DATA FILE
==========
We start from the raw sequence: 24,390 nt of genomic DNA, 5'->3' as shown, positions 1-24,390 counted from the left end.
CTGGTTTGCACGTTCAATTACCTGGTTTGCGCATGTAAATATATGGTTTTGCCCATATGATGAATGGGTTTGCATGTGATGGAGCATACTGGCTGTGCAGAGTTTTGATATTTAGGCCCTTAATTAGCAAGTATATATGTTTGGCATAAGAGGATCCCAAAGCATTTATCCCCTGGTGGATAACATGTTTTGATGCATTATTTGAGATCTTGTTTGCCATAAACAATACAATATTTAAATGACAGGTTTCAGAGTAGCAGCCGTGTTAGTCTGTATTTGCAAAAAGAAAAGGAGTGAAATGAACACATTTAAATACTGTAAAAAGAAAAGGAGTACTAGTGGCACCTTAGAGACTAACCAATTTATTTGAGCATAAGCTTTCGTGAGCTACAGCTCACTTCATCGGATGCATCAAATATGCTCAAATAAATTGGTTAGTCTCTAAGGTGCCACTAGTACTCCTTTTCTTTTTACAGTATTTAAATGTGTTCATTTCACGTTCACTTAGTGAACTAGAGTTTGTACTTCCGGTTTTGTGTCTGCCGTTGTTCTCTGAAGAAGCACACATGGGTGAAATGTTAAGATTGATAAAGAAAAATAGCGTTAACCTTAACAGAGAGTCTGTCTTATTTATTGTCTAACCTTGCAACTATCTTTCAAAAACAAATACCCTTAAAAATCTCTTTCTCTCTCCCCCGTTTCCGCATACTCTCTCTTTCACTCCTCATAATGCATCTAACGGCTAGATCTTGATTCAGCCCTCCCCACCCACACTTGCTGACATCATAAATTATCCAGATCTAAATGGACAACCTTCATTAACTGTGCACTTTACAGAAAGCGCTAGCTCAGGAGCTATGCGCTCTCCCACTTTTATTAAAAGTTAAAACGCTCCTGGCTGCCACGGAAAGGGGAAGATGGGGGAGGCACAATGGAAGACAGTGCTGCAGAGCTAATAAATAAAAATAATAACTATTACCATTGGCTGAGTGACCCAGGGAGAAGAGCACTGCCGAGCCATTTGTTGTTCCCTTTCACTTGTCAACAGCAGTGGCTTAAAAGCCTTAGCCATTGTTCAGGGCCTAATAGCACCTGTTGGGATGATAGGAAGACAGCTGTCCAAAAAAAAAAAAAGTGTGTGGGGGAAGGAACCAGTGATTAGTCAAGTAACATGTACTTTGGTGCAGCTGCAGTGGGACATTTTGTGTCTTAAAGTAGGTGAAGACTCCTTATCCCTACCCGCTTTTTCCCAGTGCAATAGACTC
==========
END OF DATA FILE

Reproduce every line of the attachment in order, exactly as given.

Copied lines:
We start from the raw sequence: 24,390 nt of genomic DNA, 5'->3' as shown, positions 1-24,390 counted from the left end.
CTGGTTTGCACGTTCAATTACCTGGTTTGCGCATGTAAATATATGGTTTTGCCCATATGATGAATGGGTTTGCATGTGATGGAGCATACTGGCTGTGCAGAGTTTTGATATTTAGGCCCTTAATTAGCAAGTATATATGTTTGGCATAAGAGGATCCCAAAGCATTTATCCCCTGGTGGATAACATGTTTTGATGCATTATTTGAGATCTTGTTTGCCATAAACAATACAATATTTAAATGACAGGTTTCAGAGTAGCAGCCGTGTTAGTCTGTATTTGCAAAAAGAAAAGGAGTGAAATGAACACATTTAAATACTGTAAAAAGAAAAGGAGTACTAGTGGCACCTTAGAGACTAACCAATTTATTTGAGCATAAGCTTTCGTGAGCTACAGCTCACTTCATCGGATGCATCAAATATGCTCAAATAAATTGGTTAGTCTCTAAGGTGCCACTAGTACTCCTTTTCTTTTTACAGTATTTAAATGTGTTCATTTCACGTTCACTTAGTGAACTAGAGTTTGTACTTCCGGTTTTGTGTCTGCCGTTGTTCTCTGAAGAAGCACACATGGGTGAAATGTTAAGATTGATAAAGAAAAATAGCGTTAACCTTAACAGAGAGTCTGTCTTATTTATTGTCTAACCTTGCAACTATCTTTCAAAAACAAATACCCTTAAAAATCTCTTTCTCTCTCCCCCGTTTCCGCATACTCTCTCTTTCACTCCTCATAATGCATCTAACGGCTAGATCTTGATTCAGCCCTCCCCACCCACACTTGCTGACATCATAAATTATCCAGATCTAAATGGACAACCTTCATTAACTGTGCACTTTACAGAAAGCGCTAGCTCAGGAGCTATGCGCTCTCCCACTTTTATTAAAAGTTAAAACGCTCCTGGCTGCCACGGAAAGGGGAAGATGGGGGAGGCACAATGGAAGACAGTGCTGCAGAGCTAATAAATAAAAATAATAACTATTACCATTGGCTGAGTGACCCAGGGAGAAGAGCACTGCCGAGCCATTTGTTGTTCCCTTTCACTTGTCAACAGCAGTGGCTTAAAAGCCTTAGCCATTGTTCAGGGCCTAATAGCACCTGTTGGGATGATAGGAAGACAGCTGTCCAAAAAAAAAAAAAGTGTGTGGGGGAAGGAACCAGTGATTAGTCAAGTAACATGTACTTTGGTGCAGCTGCAGTGGGACATTTTGTGTCTTAAAGTAGGTGAAGACTCCTTATCCCTACCCGCTTTTTCCCAGTGCAATAGACTC